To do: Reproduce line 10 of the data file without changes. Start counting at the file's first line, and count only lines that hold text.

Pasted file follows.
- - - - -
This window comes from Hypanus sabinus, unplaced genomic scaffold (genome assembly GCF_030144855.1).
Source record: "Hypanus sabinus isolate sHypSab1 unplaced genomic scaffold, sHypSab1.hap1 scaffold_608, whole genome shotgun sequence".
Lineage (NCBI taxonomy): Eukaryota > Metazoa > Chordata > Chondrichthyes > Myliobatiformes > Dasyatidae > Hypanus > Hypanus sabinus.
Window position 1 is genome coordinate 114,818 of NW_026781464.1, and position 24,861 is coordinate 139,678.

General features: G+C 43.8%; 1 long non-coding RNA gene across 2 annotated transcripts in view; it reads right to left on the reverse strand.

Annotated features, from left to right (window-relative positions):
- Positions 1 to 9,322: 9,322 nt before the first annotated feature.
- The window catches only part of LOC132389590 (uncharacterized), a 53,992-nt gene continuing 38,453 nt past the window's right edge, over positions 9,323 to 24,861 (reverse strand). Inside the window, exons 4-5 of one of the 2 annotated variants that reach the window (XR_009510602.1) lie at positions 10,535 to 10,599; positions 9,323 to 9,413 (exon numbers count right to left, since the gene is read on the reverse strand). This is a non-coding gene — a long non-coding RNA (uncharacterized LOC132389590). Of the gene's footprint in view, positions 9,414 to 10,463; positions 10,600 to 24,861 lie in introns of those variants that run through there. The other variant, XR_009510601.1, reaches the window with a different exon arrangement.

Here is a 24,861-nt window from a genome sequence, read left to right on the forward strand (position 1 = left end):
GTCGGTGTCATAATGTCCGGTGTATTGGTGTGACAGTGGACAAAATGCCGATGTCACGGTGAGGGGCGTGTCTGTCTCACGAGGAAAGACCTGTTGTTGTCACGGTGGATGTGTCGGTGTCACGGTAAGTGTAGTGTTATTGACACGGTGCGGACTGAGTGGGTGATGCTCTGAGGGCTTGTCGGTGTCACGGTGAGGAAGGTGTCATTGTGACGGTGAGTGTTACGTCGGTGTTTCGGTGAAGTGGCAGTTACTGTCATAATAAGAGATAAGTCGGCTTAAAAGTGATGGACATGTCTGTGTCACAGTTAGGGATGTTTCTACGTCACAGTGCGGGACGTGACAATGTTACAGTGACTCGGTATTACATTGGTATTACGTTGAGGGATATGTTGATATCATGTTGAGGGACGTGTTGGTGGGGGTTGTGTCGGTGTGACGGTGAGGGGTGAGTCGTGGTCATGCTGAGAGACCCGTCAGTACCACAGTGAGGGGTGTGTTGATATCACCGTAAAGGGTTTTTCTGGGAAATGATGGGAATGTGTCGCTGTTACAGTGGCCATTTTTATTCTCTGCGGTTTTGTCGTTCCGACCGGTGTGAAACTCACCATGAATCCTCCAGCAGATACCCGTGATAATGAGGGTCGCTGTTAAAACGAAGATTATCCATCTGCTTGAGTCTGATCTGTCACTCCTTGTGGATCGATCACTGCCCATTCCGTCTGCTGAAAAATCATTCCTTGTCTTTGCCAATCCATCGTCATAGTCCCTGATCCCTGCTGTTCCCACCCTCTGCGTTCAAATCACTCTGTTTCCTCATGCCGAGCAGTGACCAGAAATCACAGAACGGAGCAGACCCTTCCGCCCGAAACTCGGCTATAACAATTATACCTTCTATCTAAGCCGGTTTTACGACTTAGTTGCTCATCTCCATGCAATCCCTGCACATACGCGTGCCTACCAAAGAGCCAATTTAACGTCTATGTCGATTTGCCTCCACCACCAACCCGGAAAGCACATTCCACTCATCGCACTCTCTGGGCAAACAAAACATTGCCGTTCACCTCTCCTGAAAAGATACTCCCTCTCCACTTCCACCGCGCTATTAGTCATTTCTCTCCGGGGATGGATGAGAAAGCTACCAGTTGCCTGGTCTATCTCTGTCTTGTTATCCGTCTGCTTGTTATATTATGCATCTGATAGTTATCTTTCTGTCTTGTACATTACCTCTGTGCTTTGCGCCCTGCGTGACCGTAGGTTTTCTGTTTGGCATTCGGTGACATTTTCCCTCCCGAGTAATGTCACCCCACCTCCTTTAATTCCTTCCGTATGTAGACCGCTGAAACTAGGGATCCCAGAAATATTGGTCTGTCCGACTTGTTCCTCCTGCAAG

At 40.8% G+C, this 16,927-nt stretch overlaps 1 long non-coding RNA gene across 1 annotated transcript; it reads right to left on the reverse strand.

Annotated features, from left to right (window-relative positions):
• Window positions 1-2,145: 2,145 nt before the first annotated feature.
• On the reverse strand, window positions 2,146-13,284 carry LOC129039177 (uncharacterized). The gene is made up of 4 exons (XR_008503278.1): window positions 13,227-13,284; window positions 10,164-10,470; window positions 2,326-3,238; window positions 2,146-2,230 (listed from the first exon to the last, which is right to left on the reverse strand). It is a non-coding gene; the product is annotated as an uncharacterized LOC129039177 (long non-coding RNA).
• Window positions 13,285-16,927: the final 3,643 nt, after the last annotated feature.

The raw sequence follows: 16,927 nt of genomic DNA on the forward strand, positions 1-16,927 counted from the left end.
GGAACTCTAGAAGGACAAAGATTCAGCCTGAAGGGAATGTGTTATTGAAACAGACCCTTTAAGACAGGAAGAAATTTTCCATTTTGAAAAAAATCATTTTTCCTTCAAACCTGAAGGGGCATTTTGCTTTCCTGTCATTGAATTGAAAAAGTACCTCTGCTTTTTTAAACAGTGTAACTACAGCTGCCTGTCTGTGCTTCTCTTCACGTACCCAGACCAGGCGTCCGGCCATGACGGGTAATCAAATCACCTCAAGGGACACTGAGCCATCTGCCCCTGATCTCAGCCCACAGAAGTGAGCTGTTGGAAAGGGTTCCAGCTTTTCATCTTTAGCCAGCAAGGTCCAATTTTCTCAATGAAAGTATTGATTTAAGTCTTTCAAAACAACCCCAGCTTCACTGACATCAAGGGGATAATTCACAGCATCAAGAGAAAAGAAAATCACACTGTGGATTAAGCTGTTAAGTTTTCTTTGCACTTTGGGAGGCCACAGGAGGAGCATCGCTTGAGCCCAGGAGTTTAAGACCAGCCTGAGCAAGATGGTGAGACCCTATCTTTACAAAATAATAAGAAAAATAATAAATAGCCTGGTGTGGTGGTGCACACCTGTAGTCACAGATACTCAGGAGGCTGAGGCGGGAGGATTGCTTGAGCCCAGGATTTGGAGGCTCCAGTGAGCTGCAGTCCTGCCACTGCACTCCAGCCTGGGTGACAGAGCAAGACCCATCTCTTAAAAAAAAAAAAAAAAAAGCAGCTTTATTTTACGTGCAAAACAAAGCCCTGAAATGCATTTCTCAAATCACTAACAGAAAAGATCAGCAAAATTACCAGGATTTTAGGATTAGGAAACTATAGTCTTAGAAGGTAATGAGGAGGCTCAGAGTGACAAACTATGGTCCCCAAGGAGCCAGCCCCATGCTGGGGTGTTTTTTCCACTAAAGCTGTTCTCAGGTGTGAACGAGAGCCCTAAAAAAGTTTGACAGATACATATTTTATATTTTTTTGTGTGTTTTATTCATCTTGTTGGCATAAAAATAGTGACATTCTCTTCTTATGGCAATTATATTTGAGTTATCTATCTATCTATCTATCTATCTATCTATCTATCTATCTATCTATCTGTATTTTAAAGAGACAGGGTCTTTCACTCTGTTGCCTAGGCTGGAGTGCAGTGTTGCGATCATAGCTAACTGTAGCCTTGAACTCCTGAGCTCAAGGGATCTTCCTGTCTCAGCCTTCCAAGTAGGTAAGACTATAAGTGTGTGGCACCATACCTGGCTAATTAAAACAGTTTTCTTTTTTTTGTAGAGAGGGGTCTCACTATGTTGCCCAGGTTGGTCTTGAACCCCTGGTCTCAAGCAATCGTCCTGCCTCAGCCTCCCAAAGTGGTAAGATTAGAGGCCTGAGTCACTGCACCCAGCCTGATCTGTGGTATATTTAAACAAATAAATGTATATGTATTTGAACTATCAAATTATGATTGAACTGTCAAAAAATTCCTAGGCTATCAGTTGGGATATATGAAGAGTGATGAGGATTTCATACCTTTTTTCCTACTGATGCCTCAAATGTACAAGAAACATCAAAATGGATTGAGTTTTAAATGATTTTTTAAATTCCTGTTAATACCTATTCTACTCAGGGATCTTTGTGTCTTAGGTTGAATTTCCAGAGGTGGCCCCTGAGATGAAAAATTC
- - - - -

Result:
GTCGGTGTCATAATGTCCGGTGTATTGGTGTGACAGTGGACAAAATGCCGATGTCACGGTGAGGGGCGTGTCTGTCTCACGAGGAAAGACCTGTTGTTGTCACGGTGGATGTGTCGGTGTCACGGTAAGTGTAGTGTTATTGACACGGTGCGGACTGAGTGGGTGATGCTCTGAGGGCTTGTCGGTGTCACGGTGAGGAAGGTGTCATTGTGACGGTGAGTGTTACGTCGGTGTTTCGGTGAAGTGGCAGTTACTGTCATAATAAGAGATAAGTCGGCTTAAAAGTGATGGACATGTCTGTGTCACAGTTAGGGATGTTTCTACGTCACAGTGCGGGACGTGACAATGTTACAGTGACTCGGTATTACATTGGTATTACGTTGAGGGATATGTTGATATCATGTTGAGGGACGTGTTGGTGGGGGTTGTGTCGGTGTGACGGTGAGGGGTGAGTCGTGGTCATGCTGAGAGACCCGTCAGTACCACAGTGAGGGGTGTGTTGATATCACCGTAAAGGGTTTTTCTGGGAAATGATGGGAATGTGTCGCTGTTACAGTGGCCATTTTTATTCTCTGCGGTTTTGTCGTTCCGACCGGTGTGAAACTCACCATGAATCCTCCAGCAGATACCCGTGATAATGAGGGTCGCTGTTAAAACGAAGATTATCCATCTGCTTGAGTCTGATCTGTCACTCCTTGTGGATCGATCACTGCCCATTCCGTCTGCTGAAAAATCATTCCTTGTCTTTGCCAATCCATCGTCATAGTCCCTGATCCCTGCTGTTCCCACCCTCTGCGTTCAAATCACTCTGTTTCCTCATGCCGAGCAGTGACCAGAAATCACAGAACGGAGCAGACCCTTCCGCCCGAAACTCGGCTATAACAATTATACCTTCTATCTAAGCCGGTTTTACGACTTAGTTGCTCATCTCCATGCAATCCCTGCACATACGCGTGCCTACCAAAGAGCCAATTTAACGTCTATGTCGATTTGCCTCCACCACCAACCCGGAAAGCACATTCCACTCATCGCACTCTCTGGGCAAACAAAACATTGCCGTTCACCTCTCCTGAAAAGATACTCCCTCTCCACTTCCACCGCGCTATTAGTCATTTCTCTCCGGGGATGGATGAGAAAGCTACCAGTTGCCTGGTCTATCTCTGTCTTGTTATCCGTCTGCTTGTTATATTATGCATCTGATAGTTATCTTTCTGTCTTGTACATTACCTCTGTGCTTTGCGCCCTGCGTGACCGTAGGTTTTCTGTTTGGCATTCGGTGACATTTTCCCTCCCGAGTAATGTCACCCCACCTCCTTTAATTCCTTCCGTATGTAGACCGCTGAAACTAGGGATCCCAGAAATATTGGTCTGTCCGACTTGTTCCTCCTGCAAG